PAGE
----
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In Our View / The myth of the 'superhuman' athlete


Football and painkillers

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Speaking of sports cheaters, and our "culture of violence," it's long past time football -- the NFL, the NCAA and fans -- faced up to its demons. And it's going to take more than a couple of sit-downs with Oprah.
As the Super Bowl approaches, Junior Seau's family became the latest to sue the NFL after it was found the former San Diego Chargers linebacker suffered from Chronic Traumatic Encephelopathy when he committed suicide last year. The popular player was never once diagnosed with a concussion during his entire college or pro career.
For the sake of our human athletes, the myth of the "superhuman" must be dispelled. Brains are more fragile than knees, but no one wants to believe it. We want to believe helmets magically protect, even as they are used to spear an opposing player. And it's easy to believe, when we routinely see a player get hammered, and then miraculously jump up, ready to go. How is that possible? Football players generally are superior athletes, except for the overweight and out-of-shape ones, but that doesn't confer a special ability to shake off injuries and/or concussions.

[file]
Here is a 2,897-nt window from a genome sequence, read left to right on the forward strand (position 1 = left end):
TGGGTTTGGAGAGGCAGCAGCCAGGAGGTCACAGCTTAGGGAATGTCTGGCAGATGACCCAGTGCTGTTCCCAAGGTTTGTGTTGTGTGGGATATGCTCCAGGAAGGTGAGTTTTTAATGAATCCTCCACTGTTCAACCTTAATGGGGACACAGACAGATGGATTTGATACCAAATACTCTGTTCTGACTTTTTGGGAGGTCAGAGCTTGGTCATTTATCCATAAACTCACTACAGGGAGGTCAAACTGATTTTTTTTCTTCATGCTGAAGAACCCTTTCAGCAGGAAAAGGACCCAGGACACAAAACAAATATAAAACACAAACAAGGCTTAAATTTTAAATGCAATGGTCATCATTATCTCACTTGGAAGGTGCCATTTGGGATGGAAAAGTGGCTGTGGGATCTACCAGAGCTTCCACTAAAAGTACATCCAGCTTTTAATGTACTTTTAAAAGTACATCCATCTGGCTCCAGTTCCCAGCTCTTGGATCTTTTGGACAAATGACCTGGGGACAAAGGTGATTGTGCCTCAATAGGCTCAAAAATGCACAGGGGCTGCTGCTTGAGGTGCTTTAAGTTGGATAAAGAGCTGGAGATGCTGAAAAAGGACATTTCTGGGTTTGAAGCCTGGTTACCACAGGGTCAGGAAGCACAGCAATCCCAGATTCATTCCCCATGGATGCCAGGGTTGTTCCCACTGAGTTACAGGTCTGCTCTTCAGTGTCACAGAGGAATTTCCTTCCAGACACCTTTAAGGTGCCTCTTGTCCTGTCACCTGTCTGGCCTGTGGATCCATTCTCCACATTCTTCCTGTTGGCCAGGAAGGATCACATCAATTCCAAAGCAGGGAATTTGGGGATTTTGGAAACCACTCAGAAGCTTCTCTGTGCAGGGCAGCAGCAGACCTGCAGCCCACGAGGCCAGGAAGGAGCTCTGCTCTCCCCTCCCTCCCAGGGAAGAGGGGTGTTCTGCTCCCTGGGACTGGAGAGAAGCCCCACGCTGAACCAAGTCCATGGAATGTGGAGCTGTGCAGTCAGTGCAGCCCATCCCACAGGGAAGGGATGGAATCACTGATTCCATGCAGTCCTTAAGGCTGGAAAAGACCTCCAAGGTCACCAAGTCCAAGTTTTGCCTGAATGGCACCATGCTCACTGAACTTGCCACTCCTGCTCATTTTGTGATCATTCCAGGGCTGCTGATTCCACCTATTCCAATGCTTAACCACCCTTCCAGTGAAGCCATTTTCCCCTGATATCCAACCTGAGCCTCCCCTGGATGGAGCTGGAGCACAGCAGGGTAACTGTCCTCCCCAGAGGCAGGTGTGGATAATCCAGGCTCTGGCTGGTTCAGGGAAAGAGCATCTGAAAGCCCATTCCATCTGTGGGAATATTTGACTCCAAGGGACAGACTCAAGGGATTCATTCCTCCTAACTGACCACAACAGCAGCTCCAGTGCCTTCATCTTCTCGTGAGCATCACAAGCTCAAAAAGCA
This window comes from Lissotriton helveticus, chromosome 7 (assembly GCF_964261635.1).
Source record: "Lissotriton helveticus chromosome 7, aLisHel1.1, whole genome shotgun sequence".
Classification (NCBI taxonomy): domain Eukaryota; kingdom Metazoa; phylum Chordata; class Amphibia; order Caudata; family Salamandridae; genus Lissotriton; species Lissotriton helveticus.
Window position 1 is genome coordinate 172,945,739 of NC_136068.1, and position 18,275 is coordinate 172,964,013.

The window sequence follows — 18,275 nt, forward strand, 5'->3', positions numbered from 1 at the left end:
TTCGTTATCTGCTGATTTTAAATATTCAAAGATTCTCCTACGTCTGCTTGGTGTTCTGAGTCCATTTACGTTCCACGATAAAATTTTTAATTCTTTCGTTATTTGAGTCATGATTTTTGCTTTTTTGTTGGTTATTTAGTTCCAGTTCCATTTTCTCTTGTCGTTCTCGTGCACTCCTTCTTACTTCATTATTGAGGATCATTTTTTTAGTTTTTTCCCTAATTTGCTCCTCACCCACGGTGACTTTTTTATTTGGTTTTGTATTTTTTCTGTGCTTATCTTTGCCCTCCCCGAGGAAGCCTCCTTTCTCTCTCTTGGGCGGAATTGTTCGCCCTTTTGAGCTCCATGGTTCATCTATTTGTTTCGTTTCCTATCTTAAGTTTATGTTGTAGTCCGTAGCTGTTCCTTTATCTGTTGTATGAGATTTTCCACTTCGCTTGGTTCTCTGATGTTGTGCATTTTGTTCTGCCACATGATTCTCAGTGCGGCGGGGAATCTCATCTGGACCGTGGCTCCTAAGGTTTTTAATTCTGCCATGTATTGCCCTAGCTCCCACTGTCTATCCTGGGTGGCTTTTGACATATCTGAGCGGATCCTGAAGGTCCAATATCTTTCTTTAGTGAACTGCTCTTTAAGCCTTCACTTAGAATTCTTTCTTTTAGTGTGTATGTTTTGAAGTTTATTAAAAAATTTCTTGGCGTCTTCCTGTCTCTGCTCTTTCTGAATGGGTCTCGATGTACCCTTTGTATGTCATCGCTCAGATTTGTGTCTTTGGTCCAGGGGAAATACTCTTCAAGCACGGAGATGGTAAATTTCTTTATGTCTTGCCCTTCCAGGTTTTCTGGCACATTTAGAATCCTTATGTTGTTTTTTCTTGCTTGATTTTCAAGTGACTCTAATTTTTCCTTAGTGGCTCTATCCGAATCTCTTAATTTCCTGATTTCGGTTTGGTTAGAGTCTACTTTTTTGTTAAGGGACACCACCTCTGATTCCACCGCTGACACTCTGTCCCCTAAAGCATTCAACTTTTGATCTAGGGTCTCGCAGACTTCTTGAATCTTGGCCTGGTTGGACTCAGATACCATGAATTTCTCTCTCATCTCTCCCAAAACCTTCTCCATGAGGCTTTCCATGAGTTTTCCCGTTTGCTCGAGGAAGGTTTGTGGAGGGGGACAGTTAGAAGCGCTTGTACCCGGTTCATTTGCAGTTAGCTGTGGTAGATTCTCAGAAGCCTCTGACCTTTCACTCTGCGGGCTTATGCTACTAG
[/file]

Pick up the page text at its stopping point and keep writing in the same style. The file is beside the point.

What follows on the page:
In 2011, the NFL began testing for performance enhancing drugs such as steroids, human growth hormone, and amphetamines, such as the familiar Ritalin and Adderall.
But what about the fact that pro and college team doctors routinely give players painkillers during games so they can keep playing? Earlier this month, an ABC News investigation revealed that "despite stated label risks of possible fatal heart attack, stroke or organ failure, college football players across the country are still being given injections of a powerful painkiller on game days so they can play while injured."
Controversy over the drug, Toradol, has grown, ABC reported, following claims by former USC lineman Armond Armstead that he suffered a heart attack after the 2010 season, at age 20, following shots of generic Toradol administered over the course of the season by the team doctor and USC personnel. Armstead says he and many other USC players would receive injections before big games and again at half-time.
The drug is recommended for post-operative pain in hospitals but has increasingly been used in college and professional sports, ABC reported. Some schools have stopped using the drug. But not the practice of giving painkillers, it's assumed.
But the risk of a heart attack really can't be the only objection to the practice of shooting up athletes with painkillers, can it?
It's an extremely sick system, and players at all levels need real protection from the all-too-human forces that are willing to sacrifice their long-term health for short-term gain.

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